"Clinical trials are a powerful and essential step in testing drug safety, but by necessity are generally performed on limited numbers of people who don't have other diseases or take other medications," says K. Arnold Chan, MD, senior scientist for I3. "We offer researchers the data to analyze real-world prescription drug experience, including the health experiences of patients with comorbidities and those taking multiple medications. And the registry provides a greater scope of data, allowing researchers to identify rare side effects."

The FDA has been in discussions with I3 and others about making use of the information "to the extent we have the funding," says Steven Galson, MD, acting director for the FDA's Center for Drug Evaluation and Research. "The kind of data available from these databases represents an evolution in drug-safety information." The agency's monitoring system relies largely on reports by pharmaceutical companies of side effects and injuries caused by their products. But the companies' information comes mostly from doctors, who are under no obligation to report anything to the manufacturers and sometimes worry about their own potential liability if they report problems.

The agency receives 400,000 reports of possible bad reactions a year, but officials say there may be 10 times that number of actual events. Reports from I3 and others are worth the effort and cost, say Galson and other FDA officials. "We would like to be able to perform independent studies more frequently," said Janet Woodcock, deputy FDA commissioner, in a recent public statement. "We don't really have a robust program that can do that."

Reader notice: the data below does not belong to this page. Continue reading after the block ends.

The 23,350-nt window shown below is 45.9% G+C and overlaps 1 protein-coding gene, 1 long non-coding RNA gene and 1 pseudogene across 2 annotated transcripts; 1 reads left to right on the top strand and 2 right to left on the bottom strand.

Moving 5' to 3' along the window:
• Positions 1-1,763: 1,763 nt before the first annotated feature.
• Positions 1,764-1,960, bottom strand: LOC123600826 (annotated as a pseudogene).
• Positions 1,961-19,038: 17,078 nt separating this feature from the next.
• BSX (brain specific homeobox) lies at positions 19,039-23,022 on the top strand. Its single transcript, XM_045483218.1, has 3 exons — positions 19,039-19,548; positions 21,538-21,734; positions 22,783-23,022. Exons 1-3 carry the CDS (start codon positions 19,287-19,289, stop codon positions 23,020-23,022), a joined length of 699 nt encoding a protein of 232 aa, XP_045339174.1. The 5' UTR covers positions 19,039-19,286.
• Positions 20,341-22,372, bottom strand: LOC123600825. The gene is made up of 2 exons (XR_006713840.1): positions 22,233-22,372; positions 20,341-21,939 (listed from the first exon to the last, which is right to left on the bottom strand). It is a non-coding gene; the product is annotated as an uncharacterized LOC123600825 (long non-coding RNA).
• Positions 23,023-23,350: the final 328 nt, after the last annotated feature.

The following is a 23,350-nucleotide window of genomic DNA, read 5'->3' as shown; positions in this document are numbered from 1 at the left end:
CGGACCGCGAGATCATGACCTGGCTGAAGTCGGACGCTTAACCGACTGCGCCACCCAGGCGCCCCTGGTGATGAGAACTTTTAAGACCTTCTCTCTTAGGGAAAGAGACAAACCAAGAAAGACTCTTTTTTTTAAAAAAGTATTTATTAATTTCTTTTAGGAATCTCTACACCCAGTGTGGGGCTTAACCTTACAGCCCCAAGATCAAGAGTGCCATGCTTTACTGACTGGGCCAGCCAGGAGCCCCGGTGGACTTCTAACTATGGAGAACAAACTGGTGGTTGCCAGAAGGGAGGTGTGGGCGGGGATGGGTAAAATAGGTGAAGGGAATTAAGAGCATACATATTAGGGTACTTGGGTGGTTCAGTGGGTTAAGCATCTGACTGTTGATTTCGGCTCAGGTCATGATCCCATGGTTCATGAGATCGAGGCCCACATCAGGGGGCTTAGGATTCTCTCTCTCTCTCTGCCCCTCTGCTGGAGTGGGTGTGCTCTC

Journal editors issue list of minimum clinical trial reporting requirements

Clinical trials, including drug trials, gain medical and market credibility primarily through publication in a peer-reviewed journal. Several journals, including the New England Journal of Medicine and the Journal of the American Medical Association, announced last September that they would only publish the results of clinical trials that begin on or after July 1, 2005 if the trials are publicly registered. In June, the International Committee of Medical Journal Editors published an article in JAMA that reiterated that position, and provided extensive criteria for a minimal data set for publication. The editors define a clinical trial as "any research project that prospectively assigns human subjects to intervention and comparison groups to study the cause-and-effect relationship between a medical intervention and a health outcome." They define a "medical intervention" as any intervention used to modify an outcome, including drugs, surgeries, medical devices, and protocols.

Criteria include at minimum:

  • a unique identifying number, a statement of intervention, and comparison of the study hypothesis to existing data,
  • definitions of all outcome measures,
  • eligibility criteria,
  • trial dates,
  • the target number of subjects,
  • the funding source, and
  • contact information for the principal investigator.

Trials must have at least one concurrent control or comparison group, which in essence requires contemporary data in order to be publishable. As of now, the only clinical trial registry meeting criteria is at «», which is sponsored by the United States National Library of Medicine. That registry is voluntary. Legislation is pending in Congress that would make registration in a national registry of all clinical trials mandatory and move the registry to the Food and Drug Administration.

More information is available in an editorial titled "Clinical Trial Registration: A Statement from the International Committee of Medical Journal Editors" in the Sept. 16, 2004 issue of NEJM and an editorial titled "Is This Clinical Trial Fully Registered? A Statement From the International Committee of Medical Journal Editors" in the June 8, 2005 issue of JAMA.

Contributing Editor Martin Sipkoff is a health care journalist who lives in Gettysburg, Pa.